It seems there’s no shortage of enterprises that fall short when it comes to protecting their information and digital assets. Most of the time you will see this blamed on new attack techniques, advanced forms of custom malware, and the rise in recent years of state-sponsored snoops and criminals. Security professionals have it tough, as their adversaries are always improving their tactics, no doubt. And the technologies their organization uses to boost productivity and provide new services are always advancing in areas such as mobility, cloud, data analytics, and soon the Internet of Things.
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It seems UK businesses are raising a white flag to online extortionists. One in three medium to large businesses is stocking up on Bitcoins to prepare to pay ransom in a ransomware attack, according to new research by Citrix.
Established companies like LinkedIn, Tumblr and MySpace are being run through the mill because of old security breaches that recently surfaced on the web. From a victim’s perspective, mitigation starts with a password reset, but what’s happening on the corporate side? How should companies react in full breach era to clean up the mess and regain clients’ credibility?
If no one trusted the Internet, what would that mean for online business—or even for business in general? Even as so many consumers and businesses rely on the web to conduct all kinds of transactions, fears about data breaches and loss of privacy has many people spooked about sharing personal information online.
We’ve been writing a lot about cybersecurity insurance - most recently in Cybersecurity Insurance: Closing the Widening Risk Gap. This is a fast-moving market, and one I think that will increasingly affect how enterprises help manage cybersecurity risks. And, in the long term, insurance may even help enterprises more cost effectively and efficiently reduce risk. But the road there is going to be filled with bumps and false starts – if that end state will be reached at all.
In reaction to the rising complexity and increased damage of certain cyber-attacks, more enterprises have been turning to threat intelligence as a way to stay tuned to the risks. Last year, Enterprise Strategy Group released a survey that found 72% of organizations planned to increase their threat intelligence programs this year.
Some argue that successful information security is a matter of getting the technology right. Others contend that it’s more about training and education. I think both views are valid, but neither is complete. Good information security is about technology design and deployment, to be sure. But it’s also about people and the right processes being in place.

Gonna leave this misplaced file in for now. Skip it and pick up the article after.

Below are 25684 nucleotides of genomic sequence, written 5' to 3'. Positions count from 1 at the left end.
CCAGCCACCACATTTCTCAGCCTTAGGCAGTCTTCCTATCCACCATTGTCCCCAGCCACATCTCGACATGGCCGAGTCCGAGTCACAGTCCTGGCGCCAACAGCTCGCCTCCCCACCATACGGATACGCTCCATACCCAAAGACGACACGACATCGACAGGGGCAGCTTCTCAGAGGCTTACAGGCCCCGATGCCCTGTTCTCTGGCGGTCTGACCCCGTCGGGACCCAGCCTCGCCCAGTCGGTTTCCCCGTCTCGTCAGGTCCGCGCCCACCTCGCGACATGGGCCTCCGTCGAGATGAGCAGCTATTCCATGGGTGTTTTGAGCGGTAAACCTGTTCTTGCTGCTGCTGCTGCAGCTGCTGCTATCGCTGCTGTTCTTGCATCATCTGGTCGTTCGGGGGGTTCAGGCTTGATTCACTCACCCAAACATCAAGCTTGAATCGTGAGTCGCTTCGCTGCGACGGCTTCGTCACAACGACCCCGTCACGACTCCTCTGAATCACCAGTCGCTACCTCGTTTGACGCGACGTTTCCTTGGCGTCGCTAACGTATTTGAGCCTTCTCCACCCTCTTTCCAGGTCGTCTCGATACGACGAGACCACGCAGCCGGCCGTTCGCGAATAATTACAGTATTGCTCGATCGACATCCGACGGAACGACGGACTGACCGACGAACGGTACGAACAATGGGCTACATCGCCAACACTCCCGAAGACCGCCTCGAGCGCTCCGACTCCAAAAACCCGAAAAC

The definition of corporate “endpoints” is constantly evolving, and securing those endpoints is becoming increasingly complex for enterprises. As the SANS Institute points out in its March 2016 Endpoint Security Survey, endpoints now include non-traditional computing devices or "things," and IT professionals are becoming aware of the fact that those endpoints require different thinking around security.
It seems no matter how hard enterprises try, no matter what investments in security controls and processes they make, and no matter how much they strive to harden their systems, data breaches, data manipulation, cyber extortion and other attacks on availability are going to happen. Just like taking precautions to protect themselves from fraud and theft, or natural disasters like hurricanes, tornados, earthquakes and fires. Industry takes steps to mitigate these risks, but can’t eliminate these risks. Cybersecurity is much the same.
The Internet of Things and quantified-self movements have led to an explosion of interesting gadgets for consumers and households, and we've detailed the types of IoT vulnerabilities and attacks in smart homes in our latest research paper. But the IoT is also laying the foundations of a new way of working. It’s about using information technology to reshape how, and where, we work.
Healthcare institutions remain among the most targeted organizations when it comes to hacker attacks and other security intrusions. These entities possess a wealth of data, including personal information that cyber criminals can use.
Data protection regulations from the European Parliament and Council have been set in place to safeguard the individual’s right to control how his personal data is used and prevent companies from getting tangled in a legislative web.